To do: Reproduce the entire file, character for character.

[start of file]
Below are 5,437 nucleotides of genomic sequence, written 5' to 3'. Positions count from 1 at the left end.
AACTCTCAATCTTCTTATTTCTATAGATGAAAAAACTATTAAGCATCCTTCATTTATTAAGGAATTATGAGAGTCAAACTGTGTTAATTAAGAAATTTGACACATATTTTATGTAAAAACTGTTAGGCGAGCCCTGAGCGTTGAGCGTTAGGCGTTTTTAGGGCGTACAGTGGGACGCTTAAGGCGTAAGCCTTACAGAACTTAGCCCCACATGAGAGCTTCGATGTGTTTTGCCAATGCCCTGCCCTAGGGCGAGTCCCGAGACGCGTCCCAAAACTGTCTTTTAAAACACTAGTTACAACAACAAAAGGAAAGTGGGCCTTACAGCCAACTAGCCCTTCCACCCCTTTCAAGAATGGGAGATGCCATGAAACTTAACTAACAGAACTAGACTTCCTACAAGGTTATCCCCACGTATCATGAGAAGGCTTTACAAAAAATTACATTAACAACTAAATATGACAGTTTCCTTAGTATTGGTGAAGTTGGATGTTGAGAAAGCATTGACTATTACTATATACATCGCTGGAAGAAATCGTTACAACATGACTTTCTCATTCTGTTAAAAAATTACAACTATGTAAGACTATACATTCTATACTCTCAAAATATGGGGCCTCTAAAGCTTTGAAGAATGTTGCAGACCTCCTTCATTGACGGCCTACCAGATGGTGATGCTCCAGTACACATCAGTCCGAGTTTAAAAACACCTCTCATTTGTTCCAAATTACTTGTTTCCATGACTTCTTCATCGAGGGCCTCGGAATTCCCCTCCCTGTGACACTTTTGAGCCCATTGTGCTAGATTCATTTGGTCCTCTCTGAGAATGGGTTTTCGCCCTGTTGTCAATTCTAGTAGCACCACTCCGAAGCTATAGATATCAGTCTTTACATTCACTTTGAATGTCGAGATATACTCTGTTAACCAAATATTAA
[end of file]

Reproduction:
Below are 5,437 nucleotides of genomic sequence, written 5' to 3'. Positions count from 1 at the left end.
AACTCTCAATCTTCTTATTTCTATAGATGAAAAAACTATTAAGCATCCTTCATTTATTAAGGAATTATGAGAGTCAAACTGTGTTAATTAAGAAATTTGACACATATTTTATGTAAAAACTGTTAGGCGAGCCCTGAGCGTTGAGCGTTAGGCGTTTTTAGGGCGTACAGTGGGACGCTTAAGGCGTAAGCCTTACAGAACTTAGCCCCACATGAGAGCTTCGATGTGTTTTGCCAATGCCCTGCCCTAGGGCGAGTCCCGAGACGCGTCCCAAAACTGTCTTTTAAAACACTAGTTACAACAACAAAAGGAAAGTGGGCCTTACAGCCAACTAGCCCTTCCACCCCTTTCAAGAATGGGAGATGCCATGAAACTTAACTAACAGAACTAGACTTCCTACAAGGTTATCCCCACGTATCATGAGAAGGCTTTACAAAAAATTACATTAACAACTAAATATGACAGTTTCCTTAGTATTGGTGAAGTTGGATGTTGAGAAAGCATTGACTATTACTATATACATCGCTGGAAGAAATCGTTACAACATGACTTTCTCATTCTGTTAAAAAATTACAACTATGTAAGACTATACATTCTATACTCTCAAAATATGGGGCCTCTAAAGCTTTGAAGAATGTTGCAGACCTCCTTCATTGACGGCCTACCAGATGGTGATGCTCCAGTACACATCAGTCCGAGTTTAAAAACACCTCTCATTTGTTCCAAATTACTTGTTTCCATGACTTCTTCATCGAGGGCCTCGGAATTCCCCTCCCTGTGACACTTTTGAGCCCATTGTGCTAGATTCATTTGGTCCTCTCTGAGAATGGGTTTTCGCCCTGTTGTCAATTCTAGTAGCACCACTCCGAAGCTATAGATATCAGTCTTTACATTCACTTTGAATGTCGAGATATACTCTGTTAACCAAATATTAA